Orwell’s ‘English Socialism’

George Orwell’s prescription for a patriotic English Socialism, from his 1941 essay ‘The Lion and the Unicorn’


“Patriotism has nothing to do with conservatism. It is devotion to something that is changing but is felt to be mystically the same, like the devotion of the ex-White Bolshevik to Russia. To be loyal both to Chamberlain’s England and to the England of tomorrow might seem an impossibility, if one did not know it to be an everyday phenomenon. Only revolution can save England, that has been obvious for years… But when the red militias are billeted in the Ritz I shall still feel that the England I was taught to love so long ago and for such different reasons is somehow persisting.” The preceding words, written by George Orwell in his 1940 essay ‘My Country Right or Left’, illustrate very well the pro-English sentiment that ran through much of his writing. Orwell was a socialist, but an idiosyncratic one for his time – he abhorred Stalinism, was doubtful of Trotskyism, and his attitude to Marxism could be summed up as sympathetic but skeptical. What particularly set Orwell apart from other contemporary left-wing intellectuals was his patriotism. Rather than viewing English culture as something to be ashamed of or sniggered at, as a bourgeois anachronism needing to be swept aside to make way for a gleaming new utopia, Orwell instead had a genuine affection for his country and its people. This affection extended into the political vision he had for his nation’s future. Orwell recognized the mobilizing power that lay behind patriotic sentiment, believing that patriotism (as opposed to nationalism, which he saw as motivated by power & competitive prestige rather than defensive & devotional sentiments) could and should be employed for the success of a socialist revolution. His hoped-for revolutionary England would not just be socialist and egalitarian, but gently patriotic – free of the evils of property, but still eternally English down to its very soul. A detailed description of the English Socialism advocated for by Orwell is contained within his 1941 essay ‘The Lion and the Unicorn’, the relevant sections of which I have excerpted below (the bolded headings were added by myself to make the demarcation between topics clear). As well as being a unique example of patriotic-socialist writing, ‘The Lion and the Unicorn’ is probably one of Orwell’s best non-fiction works; I recommend that anyone who finds this excerpt interesting seek out the original essay in full.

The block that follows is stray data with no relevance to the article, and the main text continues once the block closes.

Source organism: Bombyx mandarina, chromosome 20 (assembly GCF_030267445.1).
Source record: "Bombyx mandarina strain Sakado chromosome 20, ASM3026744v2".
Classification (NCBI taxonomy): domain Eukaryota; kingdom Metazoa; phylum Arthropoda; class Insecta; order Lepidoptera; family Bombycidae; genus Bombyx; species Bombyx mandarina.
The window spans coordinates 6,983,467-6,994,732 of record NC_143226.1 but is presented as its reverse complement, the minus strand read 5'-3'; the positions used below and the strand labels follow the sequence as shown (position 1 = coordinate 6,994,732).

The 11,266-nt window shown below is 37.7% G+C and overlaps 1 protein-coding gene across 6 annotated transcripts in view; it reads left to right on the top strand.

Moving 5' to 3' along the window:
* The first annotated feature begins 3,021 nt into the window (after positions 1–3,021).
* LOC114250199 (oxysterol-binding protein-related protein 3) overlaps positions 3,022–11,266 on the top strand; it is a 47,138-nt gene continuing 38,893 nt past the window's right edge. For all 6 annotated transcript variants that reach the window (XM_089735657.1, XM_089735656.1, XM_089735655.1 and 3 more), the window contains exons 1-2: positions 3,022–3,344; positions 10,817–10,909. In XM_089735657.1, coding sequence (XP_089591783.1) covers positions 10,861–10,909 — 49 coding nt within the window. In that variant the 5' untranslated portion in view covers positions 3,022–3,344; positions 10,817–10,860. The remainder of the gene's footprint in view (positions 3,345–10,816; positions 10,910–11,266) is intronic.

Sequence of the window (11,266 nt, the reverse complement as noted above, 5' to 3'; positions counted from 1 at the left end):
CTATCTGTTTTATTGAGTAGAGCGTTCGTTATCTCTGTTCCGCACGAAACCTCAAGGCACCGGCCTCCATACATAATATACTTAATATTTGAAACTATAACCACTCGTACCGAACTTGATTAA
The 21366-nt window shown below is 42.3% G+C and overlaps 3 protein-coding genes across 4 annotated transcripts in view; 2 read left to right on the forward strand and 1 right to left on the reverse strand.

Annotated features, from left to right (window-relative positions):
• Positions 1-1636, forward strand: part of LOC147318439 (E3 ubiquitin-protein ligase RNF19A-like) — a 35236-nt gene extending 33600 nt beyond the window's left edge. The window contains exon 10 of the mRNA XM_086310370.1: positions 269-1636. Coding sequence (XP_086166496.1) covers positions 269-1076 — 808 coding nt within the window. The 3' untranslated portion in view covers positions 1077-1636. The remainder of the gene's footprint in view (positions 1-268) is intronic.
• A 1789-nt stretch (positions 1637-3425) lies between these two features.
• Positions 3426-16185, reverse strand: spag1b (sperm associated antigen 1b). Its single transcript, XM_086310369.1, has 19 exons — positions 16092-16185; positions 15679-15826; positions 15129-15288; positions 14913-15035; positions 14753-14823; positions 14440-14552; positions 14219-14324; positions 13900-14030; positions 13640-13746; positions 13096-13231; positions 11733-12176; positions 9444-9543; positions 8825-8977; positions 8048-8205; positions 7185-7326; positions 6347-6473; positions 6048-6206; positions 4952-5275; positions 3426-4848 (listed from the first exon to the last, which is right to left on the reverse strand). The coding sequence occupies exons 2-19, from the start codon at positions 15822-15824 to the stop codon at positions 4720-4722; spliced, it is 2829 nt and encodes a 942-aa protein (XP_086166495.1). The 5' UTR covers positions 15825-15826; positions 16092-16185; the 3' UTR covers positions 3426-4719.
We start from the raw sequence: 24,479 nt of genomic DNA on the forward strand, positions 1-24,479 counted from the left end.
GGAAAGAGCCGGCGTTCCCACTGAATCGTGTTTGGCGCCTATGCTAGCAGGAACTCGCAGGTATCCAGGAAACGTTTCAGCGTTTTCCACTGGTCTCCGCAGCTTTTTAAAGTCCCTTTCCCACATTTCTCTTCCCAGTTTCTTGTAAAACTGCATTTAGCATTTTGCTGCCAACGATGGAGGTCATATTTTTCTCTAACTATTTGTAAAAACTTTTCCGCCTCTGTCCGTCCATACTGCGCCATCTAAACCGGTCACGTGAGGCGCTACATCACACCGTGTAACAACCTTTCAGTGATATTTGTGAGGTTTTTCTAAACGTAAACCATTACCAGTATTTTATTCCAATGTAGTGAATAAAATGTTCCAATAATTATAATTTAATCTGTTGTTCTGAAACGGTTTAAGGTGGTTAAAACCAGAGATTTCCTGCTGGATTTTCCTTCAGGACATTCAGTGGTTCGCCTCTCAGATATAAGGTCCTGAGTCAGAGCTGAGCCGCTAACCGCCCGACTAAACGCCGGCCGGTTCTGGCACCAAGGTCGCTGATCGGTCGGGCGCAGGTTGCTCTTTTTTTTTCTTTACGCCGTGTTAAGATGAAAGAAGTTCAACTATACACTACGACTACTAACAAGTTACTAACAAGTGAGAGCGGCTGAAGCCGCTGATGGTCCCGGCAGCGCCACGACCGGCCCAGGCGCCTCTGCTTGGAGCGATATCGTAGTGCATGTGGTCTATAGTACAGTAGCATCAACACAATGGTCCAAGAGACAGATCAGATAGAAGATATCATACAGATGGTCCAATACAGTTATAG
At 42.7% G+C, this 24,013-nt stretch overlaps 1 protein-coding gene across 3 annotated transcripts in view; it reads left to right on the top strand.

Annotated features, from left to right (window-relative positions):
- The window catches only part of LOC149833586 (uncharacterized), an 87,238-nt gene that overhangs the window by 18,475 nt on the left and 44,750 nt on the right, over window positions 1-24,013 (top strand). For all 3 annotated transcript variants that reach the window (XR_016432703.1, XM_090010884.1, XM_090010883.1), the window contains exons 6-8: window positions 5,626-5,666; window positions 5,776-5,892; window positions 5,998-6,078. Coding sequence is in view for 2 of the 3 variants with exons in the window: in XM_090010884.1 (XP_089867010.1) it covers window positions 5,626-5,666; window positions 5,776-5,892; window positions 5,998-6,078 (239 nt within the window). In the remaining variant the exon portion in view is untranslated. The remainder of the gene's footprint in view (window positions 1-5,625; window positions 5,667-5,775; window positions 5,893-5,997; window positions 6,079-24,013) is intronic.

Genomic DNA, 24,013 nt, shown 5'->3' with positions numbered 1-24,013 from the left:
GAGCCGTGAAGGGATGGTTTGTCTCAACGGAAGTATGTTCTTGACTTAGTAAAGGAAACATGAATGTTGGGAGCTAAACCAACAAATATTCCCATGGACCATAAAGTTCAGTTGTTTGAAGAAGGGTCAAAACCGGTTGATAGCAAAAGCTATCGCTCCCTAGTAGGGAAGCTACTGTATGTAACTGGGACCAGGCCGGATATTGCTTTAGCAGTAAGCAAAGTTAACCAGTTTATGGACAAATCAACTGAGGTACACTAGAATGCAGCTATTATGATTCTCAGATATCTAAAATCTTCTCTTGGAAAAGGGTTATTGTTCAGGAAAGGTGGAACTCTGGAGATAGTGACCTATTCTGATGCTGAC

As I write, highly civilized human beings are flying overhead, trying to kill me.

They do not feel any enmity against me as an individual, nor I against them. They are ‘only doing their duty’, as the saying goes. Most of them, I have no doubt, are kind-hearted law-abiding men who would never dream of committing murder in private life. On the other hand, if one of them succeeds in blowing me to pieces with a well-placed bomb, he will never sleep any the worse for it. He is serving his country, which has the power to absolve him from evil.

One cannot see the modern world as it is unless one recognizes the overwhelming strength of patriotism, national loyalty. In certain circumstances it can break down, at certain levels of civilization it does not exist, but as a positive force there is nothing to set beside it. Christianity and international Socialism are as weak as straw in comparison with it. Hitler and Mussolini rose to power in their own countries very largely because they could grasp this fact and their opponents could not.

Also, one must admit that the divisions between nation and nation are founded on real differences of outlook. Till recently it was thought proper to pretend that all human beings are very much alike, but in fact anyone able to use his eyes knows that the average of human behaviour differs enormously from country to country. Things that could happen in one country could not happen in another. Hitler’s June purge, for instance, could not have happened in England. And, as western peoples go, the English are very highly differentiated. There is a sort of back-handed admission of this in the dislike which nearly all foreigners feel for our national way of life. Few Europeans can endure living in England, and even Americans often feel more at home in Europe.

When you come back to England from any foreign country, you have immediately the sensation of breathing a different air. Even in the first few minutes dozens of small things conspire to give you this feeling. The beer is bitterer, the coins are heavier, the grass is greener, the advertisements are more blatant. The crowds in the big towns, with their mild knobby faces, their bad teeth and gentle manners, are different from a European crowd. Then the vastness of England swallows you up, and you lose for a while your feeling that the whole nation has a single identifiable character. Are there really such things as nations? Are we not forty-six million individuals, all different? And the diversity of it, the chaos! The clatter of clogs in the Lancashire mill towns, the to-and-fro of the lorries on the Great North Road, the queues outside the Labour Exchanges, the rattle of pintables in the Soho pubs, the old maids biking to Holy Communion through the mists of the autumn morning – all these are not only fragments, but characteristic fragments, of the English scene. How can one make a pattern out of this muddle? Continue reading